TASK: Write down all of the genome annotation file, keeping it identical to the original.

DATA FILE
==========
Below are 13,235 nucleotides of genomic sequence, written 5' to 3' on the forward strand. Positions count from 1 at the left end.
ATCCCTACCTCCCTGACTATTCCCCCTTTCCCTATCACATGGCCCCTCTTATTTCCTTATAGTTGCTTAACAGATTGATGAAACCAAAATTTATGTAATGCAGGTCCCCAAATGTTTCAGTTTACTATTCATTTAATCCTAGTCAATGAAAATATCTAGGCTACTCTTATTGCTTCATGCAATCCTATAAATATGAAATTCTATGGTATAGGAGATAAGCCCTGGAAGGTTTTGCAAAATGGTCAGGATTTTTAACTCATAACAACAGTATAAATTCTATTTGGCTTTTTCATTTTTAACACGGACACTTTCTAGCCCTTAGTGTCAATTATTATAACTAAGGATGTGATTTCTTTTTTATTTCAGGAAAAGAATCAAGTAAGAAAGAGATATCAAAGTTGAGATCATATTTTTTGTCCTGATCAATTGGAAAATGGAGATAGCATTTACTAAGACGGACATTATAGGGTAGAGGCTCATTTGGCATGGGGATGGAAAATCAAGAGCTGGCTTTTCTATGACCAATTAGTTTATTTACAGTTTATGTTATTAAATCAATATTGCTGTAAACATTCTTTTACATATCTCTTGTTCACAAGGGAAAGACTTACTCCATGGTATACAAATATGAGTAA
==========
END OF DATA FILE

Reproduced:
Below are 13,235 nucleotides of genomic sequence, written 5' to 3' on the forward strand. Positions count from 1 at the left end.
ATCCCTACCTCCCTGACTATTCCCCCTTTCCCTATCACATGGCCCCTCTTATTTCCTTATAGTTGCTTAACAGATTGATGAAACCAAAATTTATGTAATGCAGGTCCCCAAATGTTTCAGTTTACTATTCATTTAATCCTAGTCAATGAAAATATCTAGGCTACTCTTATTGCTTCATGCAATCCTATAAATATGAAATTCTATGGTATAGGAGATAAGCCCTGGAAGGTTTTGCAAAATGGTCAGGATTTTTAACTCATAACAACAGTATAAATTCTATTTGGCTTTTTCATTTTTAACACGGACACTTTCTAGCCCTTAGTGTCAATTATTATAACTAAGGATGTGATTTCTTTTTTATTTCAGGAAAAGAATCAAGTAAGAAAGAGATATCAAAGTTGAGATCATATTTTTTGTCCTGATCAATTGGAAAATGGAGATAGCATTTACTAAGACGGACATTATAGGGTAGAGGCTCATTTGGCATGGGGATGGAAAATCAAGAGCTGGCTTTTCTATGACCAATTAGTTTATTTACAGTTTATGTTATTAAATCAATATTGCTGTAAACATTCTTTTACATATCTCTTGTTCACAAGGGAAAGACTTACTCCATGGTATACAAATATGAGTAA